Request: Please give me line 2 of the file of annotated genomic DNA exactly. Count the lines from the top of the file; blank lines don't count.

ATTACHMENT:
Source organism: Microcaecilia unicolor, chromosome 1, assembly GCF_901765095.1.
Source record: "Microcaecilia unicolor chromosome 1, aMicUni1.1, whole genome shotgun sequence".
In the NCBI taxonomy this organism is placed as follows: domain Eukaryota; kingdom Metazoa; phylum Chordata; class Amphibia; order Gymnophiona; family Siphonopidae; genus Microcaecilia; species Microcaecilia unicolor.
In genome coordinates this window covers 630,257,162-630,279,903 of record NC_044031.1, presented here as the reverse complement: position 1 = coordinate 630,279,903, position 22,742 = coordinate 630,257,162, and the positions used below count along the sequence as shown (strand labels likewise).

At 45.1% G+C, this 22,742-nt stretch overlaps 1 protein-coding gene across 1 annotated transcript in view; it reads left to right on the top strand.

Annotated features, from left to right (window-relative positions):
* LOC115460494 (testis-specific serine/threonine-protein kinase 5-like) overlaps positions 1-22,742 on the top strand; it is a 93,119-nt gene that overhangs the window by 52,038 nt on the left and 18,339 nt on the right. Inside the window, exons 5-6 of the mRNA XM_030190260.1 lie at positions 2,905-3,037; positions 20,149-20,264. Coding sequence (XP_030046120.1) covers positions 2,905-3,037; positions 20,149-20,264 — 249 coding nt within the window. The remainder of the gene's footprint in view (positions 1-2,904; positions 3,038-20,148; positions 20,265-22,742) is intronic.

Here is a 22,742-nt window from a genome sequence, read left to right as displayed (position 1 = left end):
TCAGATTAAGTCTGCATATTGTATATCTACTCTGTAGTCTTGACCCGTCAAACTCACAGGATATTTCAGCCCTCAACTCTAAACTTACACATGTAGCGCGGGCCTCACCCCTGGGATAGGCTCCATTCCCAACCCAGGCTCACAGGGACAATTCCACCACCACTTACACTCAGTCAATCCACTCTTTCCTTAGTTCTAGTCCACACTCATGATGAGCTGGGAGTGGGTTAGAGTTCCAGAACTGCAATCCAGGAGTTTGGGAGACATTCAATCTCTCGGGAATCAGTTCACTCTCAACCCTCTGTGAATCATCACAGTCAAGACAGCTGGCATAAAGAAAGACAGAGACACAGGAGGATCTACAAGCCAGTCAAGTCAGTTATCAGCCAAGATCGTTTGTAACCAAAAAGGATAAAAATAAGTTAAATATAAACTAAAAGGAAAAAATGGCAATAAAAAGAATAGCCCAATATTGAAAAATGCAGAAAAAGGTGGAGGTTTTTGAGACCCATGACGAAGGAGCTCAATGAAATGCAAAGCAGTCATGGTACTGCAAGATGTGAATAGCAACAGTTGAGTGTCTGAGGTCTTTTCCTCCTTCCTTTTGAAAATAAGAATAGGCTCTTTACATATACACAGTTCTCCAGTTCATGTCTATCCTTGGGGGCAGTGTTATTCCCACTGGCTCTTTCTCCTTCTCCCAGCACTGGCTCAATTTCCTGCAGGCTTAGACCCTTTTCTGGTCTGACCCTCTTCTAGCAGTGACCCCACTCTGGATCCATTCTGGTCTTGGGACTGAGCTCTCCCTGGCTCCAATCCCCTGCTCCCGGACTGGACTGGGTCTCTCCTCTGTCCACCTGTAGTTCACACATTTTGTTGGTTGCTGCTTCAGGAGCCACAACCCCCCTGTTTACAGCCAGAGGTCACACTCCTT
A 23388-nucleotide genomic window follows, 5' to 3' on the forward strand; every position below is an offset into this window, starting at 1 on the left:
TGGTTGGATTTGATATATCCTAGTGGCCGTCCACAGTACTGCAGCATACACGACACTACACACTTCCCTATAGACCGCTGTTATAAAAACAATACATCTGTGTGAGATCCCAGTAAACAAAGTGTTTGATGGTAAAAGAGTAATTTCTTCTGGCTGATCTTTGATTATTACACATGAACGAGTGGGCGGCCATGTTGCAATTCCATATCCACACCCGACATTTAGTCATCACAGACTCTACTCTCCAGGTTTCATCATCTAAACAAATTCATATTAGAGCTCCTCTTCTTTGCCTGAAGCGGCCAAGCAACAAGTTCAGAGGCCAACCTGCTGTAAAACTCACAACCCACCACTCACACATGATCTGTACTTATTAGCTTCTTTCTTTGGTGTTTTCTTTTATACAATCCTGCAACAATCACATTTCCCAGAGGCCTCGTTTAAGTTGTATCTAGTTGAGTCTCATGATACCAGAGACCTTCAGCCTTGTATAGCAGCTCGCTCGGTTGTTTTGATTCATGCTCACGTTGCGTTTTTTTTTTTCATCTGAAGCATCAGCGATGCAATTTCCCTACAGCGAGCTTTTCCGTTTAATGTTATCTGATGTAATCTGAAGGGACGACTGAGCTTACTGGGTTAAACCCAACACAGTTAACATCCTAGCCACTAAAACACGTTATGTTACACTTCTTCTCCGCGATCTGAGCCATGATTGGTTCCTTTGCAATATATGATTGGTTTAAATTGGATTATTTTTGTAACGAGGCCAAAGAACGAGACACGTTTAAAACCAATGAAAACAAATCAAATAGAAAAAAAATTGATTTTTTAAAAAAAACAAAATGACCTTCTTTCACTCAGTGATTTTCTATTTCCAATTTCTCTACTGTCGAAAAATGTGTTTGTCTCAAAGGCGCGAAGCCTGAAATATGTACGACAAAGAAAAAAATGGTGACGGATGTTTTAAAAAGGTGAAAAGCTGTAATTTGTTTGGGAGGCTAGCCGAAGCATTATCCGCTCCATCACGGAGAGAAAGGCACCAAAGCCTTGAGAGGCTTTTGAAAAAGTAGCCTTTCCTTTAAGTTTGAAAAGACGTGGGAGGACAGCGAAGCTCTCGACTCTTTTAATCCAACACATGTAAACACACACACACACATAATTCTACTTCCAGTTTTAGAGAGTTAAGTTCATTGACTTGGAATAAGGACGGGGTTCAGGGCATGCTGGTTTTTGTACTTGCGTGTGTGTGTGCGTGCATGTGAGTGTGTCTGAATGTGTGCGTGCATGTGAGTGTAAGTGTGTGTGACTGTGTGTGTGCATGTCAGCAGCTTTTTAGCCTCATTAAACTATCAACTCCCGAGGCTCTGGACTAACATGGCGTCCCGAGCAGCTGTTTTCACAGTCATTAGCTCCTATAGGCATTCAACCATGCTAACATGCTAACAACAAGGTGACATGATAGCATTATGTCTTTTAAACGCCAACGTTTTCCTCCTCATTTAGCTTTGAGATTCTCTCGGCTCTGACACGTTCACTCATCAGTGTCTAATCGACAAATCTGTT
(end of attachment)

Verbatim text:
Source record: "Microcaecilia unicolor chromosome 1, aMicUni1.1, whole genome shotgun sequence".